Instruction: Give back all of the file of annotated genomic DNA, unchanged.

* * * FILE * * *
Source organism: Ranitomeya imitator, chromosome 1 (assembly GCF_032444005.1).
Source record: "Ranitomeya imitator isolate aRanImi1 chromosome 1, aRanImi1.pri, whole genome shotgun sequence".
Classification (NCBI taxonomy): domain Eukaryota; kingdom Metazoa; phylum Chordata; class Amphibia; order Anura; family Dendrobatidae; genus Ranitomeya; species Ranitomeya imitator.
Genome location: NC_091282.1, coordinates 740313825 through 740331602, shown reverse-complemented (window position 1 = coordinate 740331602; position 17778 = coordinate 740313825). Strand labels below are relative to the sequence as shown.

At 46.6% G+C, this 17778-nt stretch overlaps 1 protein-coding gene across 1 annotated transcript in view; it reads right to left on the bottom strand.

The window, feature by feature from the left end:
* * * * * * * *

Source organism: Ranitomeya imitator, chromosome 1 (assembly GCF_032444005.1).
Source record: "Ranitomeya imitator isolate aRanImi1 chromosome 1, aRanImi1.pri, whole genome shotgun sequence".
Classification (NCBI taxonomy): domain Eukaryota; kingdom Metazoa; phylum Chordata; class Amphibia; order Anura; family Dendrobatidae; genus Ranitomeya; species Ranitomeya imitator.
Genome location: NC_091282.1, coordinates 740313825 through 740331602, shown reverse-complemented (window position 1 = coordinate 740331602; position 17778 = coordinate 740313825). Strand labels below are relative to the sequence as shown.

At 46.6% G+C, this 17778-nt stretch overlaps 1 protein-coding gene across 1 annotated transcript in view; it reads right to left on the bottom strand.

The window, feature by feature from the left end: